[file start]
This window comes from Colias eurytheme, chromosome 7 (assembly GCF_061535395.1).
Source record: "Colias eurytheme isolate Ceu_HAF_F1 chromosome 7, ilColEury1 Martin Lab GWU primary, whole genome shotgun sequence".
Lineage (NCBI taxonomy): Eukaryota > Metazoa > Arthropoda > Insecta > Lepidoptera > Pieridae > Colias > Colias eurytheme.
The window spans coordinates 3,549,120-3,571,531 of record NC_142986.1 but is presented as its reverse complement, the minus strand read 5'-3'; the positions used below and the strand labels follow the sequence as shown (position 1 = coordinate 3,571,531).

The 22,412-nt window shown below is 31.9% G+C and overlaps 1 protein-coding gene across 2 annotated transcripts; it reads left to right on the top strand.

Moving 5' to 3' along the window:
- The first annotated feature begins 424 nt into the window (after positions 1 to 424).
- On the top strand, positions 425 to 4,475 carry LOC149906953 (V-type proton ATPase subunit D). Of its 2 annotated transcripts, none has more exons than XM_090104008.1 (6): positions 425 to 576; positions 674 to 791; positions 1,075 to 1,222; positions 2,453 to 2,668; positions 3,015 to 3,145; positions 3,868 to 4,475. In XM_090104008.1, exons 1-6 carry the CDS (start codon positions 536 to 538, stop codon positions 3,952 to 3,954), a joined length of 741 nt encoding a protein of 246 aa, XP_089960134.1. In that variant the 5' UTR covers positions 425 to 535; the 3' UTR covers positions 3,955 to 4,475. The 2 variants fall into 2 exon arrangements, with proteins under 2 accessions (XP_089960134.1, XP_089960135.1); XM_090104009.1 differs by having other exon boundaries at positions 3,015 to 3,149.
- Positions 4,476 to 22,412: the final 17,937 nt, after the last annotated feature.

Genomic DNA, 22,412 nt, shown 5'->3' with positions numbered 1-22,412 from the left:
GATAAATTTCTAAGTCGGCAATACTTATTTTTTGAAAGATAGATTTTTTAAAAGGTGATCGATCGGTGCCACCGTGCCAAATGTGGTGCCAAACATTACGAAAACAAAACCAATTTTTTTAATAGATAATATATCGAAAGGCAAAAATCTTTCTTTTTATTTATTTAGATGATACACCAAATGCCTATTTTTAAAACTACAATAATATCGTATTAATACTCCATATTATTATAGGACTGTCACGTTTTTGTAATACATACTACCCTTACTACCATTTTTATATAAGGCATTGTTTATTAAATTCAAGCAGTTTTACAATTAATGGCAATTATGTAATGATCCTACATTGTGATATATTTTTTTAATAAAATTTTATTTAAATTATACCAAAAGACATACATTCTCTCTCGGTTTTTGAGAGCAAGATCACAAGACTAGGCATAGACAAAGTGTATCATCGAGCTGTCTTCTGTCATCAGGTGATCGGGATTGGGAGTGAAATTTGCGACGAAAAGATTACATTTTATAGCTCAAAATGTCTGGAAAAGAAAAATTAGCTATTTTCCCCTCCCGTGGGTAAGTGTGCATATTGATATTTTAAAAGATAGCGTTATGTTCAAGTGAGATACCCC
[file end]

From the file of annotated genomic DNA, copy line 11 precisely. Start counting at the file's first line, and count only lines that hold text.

GATAAATTTCTAAGTCGGCAATACTTATTTTTTGAAAGATAGATTTTTTAAAAGGTGATCGATCGGTGCCACCGTGCCAAATGTGGTGCCAAACATTACGAAAACAAAACCAATTTTTTTAATAGATAATATATCGAAAGGCAAAAATCTTTCTTTTTATTTATTTAGATGATACACCAAATGCCTATTTTTAAAACTACAATAATATCGTATTAATACTCCATATTATTATAGGACTGTCACGTTTTTGTAATACATACTACCCTTACTACCATTTTTATATAAGGCATTGTTTATTAAATTCAAGCAGTTTTACAATTAATGGCAATTATGTAATGATCCTACATTGTGATATATTTTTTTAATAAAATTTTATTTAAATTATACCAAAAGACATACATTCTCTCTCGGTTTTTGAGAGCAAGATCACAAGACTAGGCATAGACAAAGTGTATCATCGAGCTGTCTTCTGTCATCAGGTGATCGGGATTGGGAGTGAAATTTGCGACGAAAAGATTACATTTTATAGCTCAAAATGTCTGGAAAAGAAAAATTAGCTATTTTCCCCTCCCGTGGGTAAGTGTGCATATTGATATTTTAAAAGATAGCGTTATGTTCAAGTGAGATACCCC